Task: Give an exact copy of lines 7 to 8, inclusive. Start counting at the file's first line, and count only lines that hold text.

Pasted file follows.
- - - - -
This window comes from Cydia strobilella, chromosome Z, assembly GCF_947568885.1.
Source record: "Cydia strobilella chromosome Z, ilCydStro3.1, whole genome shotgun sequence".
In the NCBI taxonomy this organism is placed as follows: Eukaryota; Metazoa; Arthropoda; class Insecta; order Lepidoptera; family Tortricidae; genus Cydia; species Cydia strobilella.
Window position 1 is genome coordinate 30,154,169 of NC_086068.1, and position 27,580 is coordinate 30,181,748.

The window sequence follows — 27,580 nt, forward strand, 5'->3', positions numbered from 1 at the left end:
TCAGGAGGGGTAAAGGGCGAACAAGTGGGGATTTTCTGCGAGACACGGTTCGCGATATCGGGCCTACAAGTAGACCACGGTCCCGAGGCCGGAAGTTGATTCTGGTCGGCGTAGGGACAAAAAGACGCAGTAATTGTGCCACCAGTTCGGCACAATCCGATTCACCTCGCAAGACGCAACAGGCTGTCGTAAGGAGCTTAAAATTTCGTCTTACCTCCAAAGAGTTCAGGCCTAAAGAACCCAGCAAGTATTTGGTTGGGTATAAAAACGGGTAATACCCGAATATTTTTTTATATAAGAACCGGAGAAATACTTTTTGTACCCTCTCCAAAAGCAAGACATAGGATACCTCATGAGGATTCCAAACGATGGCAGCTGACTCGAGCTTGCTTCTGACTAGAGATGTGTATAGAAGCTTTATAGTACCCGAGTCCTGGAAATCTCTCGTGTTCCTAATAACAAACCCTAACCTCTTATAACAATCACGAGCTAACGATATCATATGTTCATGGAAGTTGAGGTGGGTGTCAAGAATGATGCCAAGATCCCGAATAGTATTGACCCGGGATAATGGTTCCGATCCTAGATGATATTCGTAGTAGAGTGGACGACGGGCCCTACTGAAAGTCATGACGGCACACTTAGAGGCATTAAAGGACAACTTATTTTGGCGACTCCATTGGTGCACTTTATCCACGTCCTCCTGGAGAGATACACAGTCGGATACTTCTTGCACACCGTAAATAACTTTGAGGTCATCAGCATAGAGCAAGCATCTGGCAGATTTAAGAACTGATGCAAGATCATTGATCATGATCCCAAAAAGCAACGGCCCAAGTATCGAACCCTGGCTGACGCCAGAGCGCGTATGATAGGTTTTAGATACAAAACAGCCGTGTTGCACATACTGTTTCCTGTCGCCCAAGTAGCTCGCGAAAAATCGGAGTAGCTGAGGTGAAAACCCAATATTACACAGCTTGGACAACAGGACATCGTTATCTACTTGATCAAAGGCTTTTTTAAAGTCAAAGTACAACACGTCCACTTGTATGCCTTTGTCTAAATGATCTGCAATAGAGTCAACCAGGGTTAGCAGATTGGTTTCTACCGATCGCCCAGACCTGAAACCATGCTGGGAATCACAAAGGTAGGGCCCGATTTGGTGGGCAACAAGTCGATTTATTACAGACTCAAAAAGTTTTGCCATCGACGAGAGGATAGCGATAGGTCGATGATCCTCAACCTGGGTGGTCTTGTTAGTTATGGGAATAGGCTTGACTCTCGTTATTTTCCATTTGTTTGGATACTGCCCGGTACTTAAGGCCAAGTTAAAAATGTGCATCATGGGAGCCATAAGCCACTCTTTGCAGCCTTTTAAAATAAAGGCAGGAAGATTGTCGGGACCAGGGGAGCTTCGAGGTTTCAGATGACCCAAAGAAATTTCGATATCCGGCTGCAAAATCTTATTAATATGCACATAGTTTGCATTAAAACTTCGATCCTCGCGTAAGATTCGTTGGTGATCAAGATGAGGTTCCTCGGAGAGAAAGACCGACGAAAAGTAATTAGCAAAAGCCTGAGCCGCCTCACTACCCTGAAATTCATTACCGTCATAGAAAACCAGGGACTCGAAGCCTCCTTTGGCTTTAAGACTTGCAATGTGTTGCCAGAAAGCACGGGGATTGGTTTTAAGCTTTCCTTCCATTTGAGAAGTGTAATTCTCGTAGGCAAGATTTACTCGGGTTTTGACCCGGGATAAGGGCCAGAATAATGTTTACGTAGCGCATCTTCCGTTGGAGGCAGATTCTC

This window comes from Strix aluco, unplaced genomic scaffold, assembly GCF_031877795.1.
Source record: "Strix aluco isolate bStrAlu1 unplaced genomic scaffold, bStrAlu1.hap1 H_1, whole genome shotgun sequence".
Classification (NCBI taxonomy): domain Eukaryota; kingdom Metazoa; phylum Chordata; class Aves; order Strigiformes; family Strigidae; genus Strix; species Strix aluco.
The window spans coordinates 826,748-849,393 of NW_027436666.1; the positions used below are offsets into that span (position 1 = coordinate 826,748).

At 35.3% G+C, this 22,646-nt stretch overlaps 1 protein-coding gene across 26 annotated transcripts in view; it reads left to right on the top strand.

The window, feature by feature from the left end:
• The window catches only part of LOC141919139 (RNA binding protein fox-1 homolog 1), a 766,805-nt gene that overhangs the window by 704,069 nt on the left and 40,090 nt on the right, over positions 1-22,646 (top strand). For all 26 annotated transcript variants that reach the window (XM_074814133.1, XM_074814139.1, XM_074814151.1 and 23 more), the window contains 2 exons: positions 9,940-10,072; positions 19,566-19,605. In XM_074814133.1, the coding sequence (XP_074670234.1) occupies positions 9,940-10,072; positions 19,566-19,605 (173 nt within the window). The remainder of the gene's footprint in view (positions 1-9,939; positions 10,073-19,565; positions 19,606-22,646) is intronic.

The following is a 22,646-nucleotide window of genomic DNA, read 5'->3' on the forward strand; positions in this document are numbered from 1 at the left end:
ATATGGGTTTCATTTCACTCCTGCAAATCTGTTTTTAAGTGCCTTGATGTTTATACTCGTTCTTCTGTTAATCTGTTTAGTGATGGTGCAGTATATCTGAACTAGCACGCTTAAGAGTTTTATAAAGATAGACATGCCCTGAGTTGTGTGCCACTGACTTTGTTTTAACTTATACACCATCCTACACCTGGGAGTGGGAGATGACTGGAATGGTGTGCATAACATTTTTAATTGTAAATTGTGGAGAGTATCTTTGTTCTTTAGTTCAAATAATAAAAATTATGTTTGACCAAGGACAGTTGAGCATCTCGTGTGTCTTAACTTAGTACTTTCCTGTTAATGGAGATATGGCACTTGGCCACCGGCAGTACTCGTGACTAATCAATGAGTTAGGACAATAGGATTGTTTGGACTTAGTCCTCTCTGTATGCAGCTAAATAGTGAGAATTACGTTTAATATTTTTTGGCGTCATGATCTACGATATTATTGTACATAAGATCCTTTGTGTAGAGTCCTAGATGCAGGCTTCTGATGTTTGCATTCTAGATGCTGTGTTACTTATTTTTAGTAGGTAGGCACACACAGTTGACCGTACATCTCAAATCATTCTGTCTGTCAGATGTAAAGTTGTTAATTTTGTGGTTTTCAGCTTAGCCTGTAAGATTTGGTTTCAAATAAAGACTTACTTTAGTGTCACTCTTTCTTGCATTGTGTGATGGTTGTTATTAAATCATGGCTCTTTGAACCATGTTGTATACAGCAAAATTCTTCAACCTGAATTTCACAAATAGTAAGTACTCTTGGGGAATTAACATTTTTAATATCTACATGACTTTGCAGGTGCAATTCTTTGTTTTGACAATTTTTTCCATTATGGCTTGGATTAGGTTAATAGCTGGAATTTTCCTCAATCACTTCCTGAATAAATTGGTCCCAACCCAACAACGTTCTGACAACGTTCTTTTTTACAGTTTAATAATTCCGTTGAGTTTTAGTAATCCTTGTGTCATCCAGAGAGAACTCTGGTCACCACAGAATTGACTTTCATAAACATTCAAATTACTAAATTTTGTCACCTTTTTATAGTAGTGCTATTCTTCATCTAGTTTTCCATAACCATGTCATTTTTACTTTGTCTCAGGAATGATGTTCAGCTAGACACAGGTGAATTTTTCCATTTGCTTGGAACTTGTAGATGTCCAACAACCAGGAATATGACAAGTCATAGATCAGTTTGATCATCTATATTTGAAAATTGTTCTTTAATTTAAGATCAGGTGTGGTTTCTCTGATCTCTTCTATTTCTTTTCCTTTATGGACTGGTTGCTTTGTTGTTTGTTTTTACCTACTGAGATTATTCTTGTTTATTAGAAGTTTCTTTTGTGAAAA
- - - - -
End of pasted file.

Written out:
This window comes from Strix aluco, unplaced genomic scaffold, assembly GCF_031877795.1.
Source record: "Strix aluco isolate bStrAlu1 unplaced genomic scaffold, bStrAlu1.hap1 H_1, whole genome shotgun sequence".